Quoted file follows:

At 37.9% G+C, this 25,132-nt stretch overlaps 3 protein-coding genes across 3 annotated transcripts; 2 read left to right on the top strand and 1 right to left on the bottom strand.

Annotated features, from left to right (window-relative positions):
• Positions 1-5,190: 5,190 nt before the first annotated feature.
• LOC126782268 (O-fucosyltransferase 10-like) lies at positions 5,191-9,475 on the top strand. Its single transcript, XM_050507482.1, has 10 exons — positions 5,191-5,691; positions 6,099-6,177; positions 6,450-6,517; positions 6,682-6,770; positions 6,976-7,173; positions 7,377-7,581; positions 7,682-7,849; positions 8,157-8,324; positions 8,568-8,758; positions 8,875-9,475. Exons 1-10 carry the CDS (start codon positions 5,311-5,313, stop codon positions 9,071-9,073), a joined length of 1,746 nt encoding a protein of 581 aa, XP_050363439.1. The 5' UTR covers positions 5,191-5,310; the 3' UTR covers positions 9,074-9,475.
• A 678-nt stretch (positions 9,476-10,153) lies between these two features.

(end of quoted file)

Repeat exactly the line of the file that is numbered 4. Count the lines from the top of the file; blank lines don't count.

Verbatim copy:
• LOC126782268 (O-fucosyltransferase 10-like) lies at positions 5,191-9,475 on the top strand. Its single transcript, XM_050507482.1, has 10 exons — positions 5,191-5,691; positions 6,099-6,177; positions 6,450-6,517; positions 6,682-6,770; positions 6,976-7,173; positions 7,377-7,581; positions 7,682-7,849; positions 8,157-8,324; positions 8,568-8,758; positions 8,875-9,475. Exons 1-10 carry the CDS (start codon positions 5,311-5,313, stop codon positions 9,071-9,073), a joined length of 1,746 nt encoding a protein of 581 aa, XP_050363439.1. The 5' UTR covers positions 5,191-5,310; the 3' UTR covers positions 9,074-9,475.